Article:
The head and handle. Regarding the cracks in the knobs, I ended up doing what I considered earlier... mixed up a batch of epoxy and slathered it on, using a couple small instruments to work it down into the cracks, and leaving it sloppy and heavy on top. After it dried, I buffed the knobs to get rid of the excess and clean them up. They came out pretty well and seem solid. I decided to leave the cracks showing rather than paint over and hide them. Full disclosure and all that... it is over sixty years old, after all.

And the money shot, with everything ready for step-by-step assembly.

And that ^^^points up^^^ fellow woodworkers, is a drill press, down to every last nut, bolt, washer and taper pin... except for that base and column still sitting way over in the far corner of the shop. Now comes the really satisfying part the next couple nights.

Thanks for following along.


Re: Restoring an Old Drill Press - READY FOR ASSEMBLY - Phil Thien - 08-18-2010

Do you apply anything (wax, anything?) to nuts/bolts/handles, etc., to prevent them from rusting up again?

Re: Restoring an Old Drill Press - ASSEMBLING THE QUILL AND SPINDLE - skizzo - 08-19-2010

Phil Thien said:

Do you apply anything (wax, anything?) to nuts/bolts/handles, etc., to prevent them from rusting up again?

I wax intersecting surfaces, but other than that, no. I live in sunny, no humidity northern California. Unless things sit outside in open exposure, pretty much nothing rusts where my shop is located. That's not the case half an hour north or half an hour south, where they get coastal fog.

Two subassemblies went together tonight, which needed to be done before I put the whole thing together. This post shows the quill and spindle reassembly.

These are the basic parts as you'll recall... the spindle with the lower bearing and threaded retaining collar, the quill, the upper bearing, and the upper retaining collar.

Since I am reusing the original open bearings, it's finally time to repack the grease. I picked up a can of heavy multi-purpose grease at an auto parts store a few years ago and have gradually used it bit by bit.

Slide the quill onto the spindle and snugly over the bearing so that the bearing is fully seated into the well.

Now the upper bearing gets repacked, then installed onto the spindle grease side down. There is bound to be a better way to do this that what I did, but it worked. I didn't want to spend time trying to figure out something else. The problem is that by tapping the tubing down, I dinged up the spindle splines a little bit, so had to spend some time filing them back to normal. Oh well. And no, I am not using the same retaining collar to tap on that goes on the spindle... this one came out of a spare parts drawer and was used so that I was only putting tapping pressure on the inner race.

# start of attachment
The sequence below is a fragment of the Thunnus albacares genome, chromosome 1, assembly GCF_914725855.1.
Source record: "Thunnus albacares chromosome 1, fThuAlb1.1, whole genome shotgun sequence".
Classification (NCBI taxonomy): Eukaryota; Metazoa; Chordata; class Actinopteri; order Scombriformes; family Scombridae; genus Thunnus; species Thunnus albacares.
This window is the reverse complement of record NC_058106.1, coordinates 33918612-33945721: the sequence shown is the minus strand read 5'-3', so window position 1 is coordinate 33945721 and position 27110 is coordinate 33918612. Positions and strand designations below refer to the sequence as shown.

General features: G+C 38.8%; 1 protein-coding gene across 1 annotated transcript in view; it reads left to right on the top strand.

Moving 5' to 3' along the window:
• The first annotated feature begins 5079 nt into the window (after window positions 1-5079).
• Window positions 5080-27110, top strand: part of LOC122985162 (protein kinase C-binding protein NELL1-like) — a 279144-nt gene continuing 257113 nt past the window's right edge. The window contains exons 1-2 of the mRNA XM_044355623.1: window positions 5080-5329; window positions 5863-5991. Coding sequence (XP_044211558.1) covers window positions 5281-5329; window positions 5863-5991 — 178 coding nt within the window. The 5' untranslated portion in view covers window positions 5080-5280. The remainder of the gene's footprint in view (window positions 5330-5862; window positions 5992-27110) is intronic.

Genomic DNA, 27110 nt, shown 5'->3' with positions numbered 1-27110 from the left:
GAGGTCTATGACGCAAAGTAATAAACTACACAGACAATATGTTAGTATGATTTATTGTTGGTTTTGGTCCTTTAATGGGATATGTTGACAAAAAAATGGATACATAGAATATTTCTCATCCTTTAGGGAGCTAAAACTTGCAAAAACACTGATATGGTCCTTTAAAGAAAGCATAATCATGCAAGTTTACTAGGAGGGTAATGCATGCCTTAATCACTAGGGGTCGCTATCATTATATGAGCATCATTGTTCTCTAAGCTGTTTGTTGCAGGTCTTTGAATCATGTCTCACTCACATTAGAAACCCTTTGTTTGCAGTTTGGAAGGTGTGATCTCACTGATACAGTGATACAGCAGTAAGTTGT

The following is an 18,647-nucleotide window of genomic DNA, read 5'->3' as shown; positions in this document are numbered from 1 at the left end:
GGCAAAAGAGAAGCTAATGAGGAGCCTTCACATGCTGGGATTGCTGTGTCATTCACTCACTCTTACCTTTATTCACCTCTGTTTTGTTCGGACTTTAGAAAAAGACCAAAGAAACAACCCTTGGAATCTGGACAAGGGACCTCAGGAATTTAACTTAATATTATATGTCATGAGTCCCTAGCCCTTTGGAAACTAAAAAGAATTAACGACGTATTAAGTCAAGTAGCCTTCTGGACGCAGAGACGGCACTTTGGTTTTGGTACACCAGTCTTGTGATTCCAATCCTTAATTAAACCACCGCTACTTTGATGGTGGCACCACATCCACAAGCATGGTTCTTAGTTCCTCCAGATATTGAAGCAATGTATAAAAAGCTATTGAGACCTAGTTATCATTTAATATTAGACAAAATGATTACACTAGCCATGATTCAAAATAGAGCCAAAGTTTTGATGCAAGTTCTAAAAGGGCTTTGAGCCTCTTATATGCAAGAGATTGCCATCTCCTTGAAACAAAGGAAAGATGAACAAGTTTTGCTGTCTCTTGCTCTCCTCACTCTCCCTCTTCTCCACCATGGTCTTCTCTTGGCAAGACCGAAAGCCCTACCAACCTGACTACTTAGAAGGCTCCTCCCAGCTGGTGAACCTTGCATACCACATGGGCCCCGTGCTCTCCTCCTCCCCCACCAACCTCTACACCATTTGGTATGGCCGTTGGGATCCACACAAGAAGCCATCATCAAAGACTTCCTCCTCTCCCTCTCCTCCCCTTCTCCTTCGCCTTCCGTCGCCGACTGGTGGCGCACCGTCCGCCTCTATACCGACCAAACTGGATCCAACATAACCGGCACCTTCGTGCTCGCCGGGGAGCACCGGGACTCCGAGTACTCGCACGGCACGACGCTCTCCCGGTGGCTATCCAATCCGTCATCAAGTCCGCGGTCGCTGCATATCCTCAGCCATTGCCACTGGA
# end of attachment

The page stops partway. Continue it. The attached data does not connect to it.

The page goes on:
And voila, we have a reassembled quill with cleaned, repacked, and reused original bearings. Again, not necessarily the best idea compared to replacing them with new sealed bearings, but these are in good shape and the quill spins well. If they turn out to be a problem at some point, they will be easy to replace later. That's not the case with the proprietary pulley bearings.

On to the next sub-assembly.

Re: Restoring an Old Drill Press - ASSEMBLING THE TABLE RAISER - skizzo - 08-19-2010

I'm a little bummed at the pictures in this particular post. Something happened with the lighting and the resolution that I didn't realize until I came in here to do these posts. I had to spend some time fiddling with the images, which is why they don't look the same as others so far, but I'm also not going to take the table raiser assembly back apart just to get some replacement photos.

This thing was tricky and I had to study my "before" photos to figure out how everything went together. I did not do a good job of taking photos while pulling it apart, so it needed to be studied and tested a few times before actually putting it together. From what I can tell given my friend's experience a couple months ago and mine this time, the sequencing of the parts on this is pretty much a "one way only" assembly, which doesn't occur very often. Because the two gears are each pinned in place, they cannot be pinned first and then installed. Rather, they have to be installed in place, in the order shown. I may be wrong, but I can't see any other way.

This is the handle/crank assembly and one gear.

This is the drive screw and the other gear.

The crank shaft is installed through the casting and the small gear is pinned in place.

The large gear is slid into place sideways and aligned with the lower hole.

The screw is dropped through the large gear and pinned in place.

Those PITA tabbed washer and locking double nuts are installed to keep the screw in place. If the closest nut to the casting is tightened too much, the screw won't turn, so it has to be left just slightly loose and locked in place with the second nut.

Now the handle gets pinned in place. It was interesting to discover that the bore for this pin is WAY off-center, not even close to the middle of the shaft that it goes through. I have no idea if that was intentional design or just a manufacturing goof. It's not close.

The cap slips on and bolts into place.

And again, voila, we have an assembled table raiser assembly.

Too bad those photos came out so poorly. These were planned for use in some other purposes that I may not be able to do now. We'll see. Thanks for watching.

Re: Restoring an Old Drill Press - ASSEMBLING THE TABLE RAISER - Phil Thien - 08-19-2010

The photos are not bad at all. Perhaps it is your monitor or video card. The pics come through beautifully on this end.